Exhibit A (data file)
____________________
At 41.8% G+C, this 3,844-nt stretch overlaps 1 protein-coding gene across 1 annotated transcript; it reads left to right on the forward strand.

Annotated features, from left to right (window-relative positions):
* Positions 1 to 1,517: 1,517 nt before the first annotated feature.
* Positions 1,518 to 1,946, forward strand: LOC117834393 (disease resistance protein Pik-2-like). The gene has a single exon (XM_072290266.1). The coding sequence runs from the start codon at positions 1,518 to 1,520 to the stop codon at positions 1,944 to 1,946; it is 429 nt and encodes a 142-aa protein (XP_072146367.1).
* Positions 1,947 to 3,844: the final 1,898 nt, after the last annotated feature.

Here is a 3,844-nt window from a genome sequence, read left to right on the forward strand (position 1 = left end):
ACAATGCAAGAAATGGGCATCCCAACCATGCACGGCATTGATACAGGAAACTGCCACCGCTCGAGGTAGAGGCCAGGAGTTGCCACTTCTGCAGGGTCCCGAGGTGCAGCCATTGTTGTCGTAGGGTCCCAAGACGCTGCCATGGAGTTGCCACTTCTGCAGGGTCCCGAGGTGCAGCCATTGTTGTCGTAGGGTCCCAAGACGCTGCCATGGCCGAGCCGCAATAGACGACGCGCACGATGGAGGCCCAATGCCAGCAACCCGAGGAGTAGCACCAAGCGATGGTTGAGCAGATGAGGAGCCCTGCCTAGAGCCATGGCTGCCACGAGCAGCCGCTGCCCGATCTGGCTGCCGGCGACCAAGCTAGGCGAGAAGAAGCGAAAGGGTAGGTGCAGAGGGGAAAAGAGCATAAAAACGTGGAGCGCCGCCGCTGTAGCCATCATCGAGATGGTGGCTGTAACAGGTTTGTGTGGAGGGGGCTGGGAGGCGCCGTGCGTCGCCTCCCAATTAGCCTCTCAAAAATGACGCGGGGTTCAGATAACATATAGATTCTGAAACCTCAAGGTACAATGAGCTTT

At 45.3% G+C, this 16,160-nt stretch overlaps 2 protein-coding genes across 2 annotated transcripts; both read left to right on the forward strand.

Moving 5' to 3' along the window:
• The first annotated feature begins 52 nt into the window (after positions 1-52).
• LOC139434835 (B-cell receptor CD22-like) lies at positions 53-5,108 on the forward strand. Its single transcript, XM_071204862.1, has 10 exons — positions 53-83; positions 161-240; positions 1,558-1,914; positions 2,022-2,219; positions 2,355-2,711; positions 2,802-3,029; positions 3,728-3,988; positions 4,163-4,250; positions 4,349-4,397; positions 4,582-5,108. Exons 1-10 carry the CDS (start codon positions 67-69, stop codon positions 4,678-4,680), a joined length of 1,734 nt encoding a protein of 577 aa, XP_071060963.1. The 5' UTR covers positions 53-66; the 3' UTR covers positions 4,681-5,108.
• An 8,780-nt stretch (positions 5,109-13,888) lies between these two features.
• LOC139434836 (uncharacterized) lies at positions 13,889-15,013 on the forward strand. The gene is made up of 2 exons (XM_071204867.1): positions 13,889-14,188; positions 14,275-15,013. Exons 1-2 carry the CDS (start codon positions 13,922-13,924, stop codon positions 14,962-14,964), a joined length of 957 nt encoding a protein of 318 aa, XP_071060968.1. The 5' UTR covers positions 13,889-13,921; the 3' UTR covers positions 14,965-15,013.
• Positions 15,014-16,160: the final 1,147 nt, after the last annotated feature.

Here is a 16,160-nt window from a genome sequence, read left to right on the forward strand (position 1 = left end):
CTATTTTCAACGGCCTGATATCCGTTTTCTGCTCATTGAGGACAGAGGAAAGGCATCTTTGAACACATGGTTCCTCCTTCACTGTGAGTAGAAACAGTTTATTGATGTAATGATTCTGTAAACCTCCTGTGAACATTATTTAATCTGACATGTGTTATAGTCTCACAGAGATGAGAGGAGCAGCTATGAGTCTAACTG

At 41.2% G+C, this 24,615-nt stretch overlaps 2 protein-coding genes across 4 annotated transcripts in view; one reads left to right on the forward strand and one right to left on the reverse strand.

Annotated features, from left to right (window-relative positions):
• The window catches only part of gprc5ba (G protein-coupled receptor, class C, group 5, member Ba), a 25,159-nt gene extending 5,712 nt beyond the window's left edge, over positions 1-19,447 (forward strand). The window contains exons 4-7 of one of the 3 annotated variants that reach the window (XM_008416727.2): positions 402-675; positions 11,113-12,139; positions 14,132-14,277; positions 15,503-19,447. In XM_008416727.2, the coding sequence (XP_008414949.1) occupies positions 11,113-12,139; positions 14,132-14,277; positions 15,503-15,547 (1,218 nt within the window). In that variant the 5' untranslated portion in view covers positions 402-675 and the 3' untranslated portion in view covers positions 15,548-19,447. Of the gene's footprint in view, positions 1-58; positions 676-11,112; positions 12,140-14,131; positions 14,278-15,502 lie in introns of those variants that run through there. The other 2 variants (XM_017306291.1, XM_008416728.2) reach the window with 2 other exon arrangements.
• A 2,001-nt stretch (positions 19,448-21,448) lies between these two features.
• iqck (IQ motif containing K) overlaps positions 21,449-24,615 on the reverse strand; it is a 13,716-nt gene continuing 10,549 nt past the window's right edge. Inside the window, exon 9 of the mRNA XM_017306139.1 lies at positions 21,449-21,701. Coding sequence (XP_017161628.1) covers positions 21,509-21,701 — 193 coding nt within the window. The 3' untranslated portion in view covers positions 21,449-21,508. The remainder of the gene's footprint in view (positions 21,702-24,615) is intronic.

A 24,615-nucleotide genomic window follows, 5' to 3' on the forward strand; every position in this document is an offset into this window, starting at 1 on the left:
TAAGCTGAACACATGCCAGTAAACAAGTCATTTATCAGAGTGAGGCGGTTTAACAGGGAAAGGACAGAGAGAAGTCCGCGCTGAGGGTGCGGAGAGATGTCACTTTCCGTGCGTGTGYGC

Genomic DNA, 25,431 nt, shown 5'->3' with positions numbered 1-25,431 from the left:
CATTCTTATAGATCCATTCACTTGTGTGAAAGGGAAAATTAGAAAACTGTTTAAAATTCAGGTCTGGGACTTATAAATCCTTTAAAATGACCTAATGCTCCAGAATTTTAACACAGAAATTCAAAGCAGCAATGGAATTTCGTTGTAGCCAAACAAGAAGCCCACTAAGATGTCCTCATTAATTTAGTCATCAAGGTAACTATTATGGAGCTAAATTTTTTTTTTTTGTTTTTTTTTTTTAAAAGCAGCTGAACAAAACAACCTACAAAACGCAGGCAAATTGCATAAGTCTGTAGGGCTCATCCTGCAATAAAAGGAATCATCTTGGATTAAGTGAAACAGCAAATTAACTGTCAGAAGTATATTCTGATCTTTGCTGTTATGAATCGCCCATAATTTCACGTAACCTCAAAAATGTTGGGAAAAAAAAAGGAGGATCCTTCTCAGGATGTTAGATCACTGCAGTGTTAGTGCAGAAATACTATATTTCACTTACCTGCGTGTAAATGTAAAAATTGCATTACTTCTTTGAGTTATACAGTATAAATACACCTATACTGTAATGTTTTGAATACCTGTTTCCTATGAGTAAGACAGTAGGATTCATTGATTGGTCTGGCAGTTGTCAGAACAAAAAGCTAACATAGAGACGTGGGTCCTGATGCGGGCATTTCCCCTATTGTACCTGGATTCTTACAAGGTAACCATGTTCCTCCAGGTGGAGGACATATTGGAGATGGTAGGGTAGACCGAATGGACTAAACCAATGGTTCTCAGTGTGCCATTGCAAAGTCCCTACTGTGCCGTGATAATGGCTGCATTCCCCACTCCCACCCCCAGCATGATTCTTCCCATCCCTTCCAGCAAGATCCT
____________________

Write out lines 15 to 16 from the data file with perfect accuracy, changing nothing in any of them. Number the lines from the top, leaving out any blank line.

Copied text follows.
Here is a 16,160-nt window from a genome sequence, read left to right on the forward strand (position 1 = left end):
CTATTTTCAACGGCCTGATATCCGTTTTCTGCTCATTGAGGACAGAGGAAAGGCATCTTTGAACACATGGTTCCTCCTTCACTGTGAGTAGAAACAGTTTATTGATGTAATGATTCTGTAAACCTCCTGTGAACATTATTTAATCTGACATGTGTTATAGTCTCACAGAGATGAGAGGAGCAGCTATGAGTCTAACTG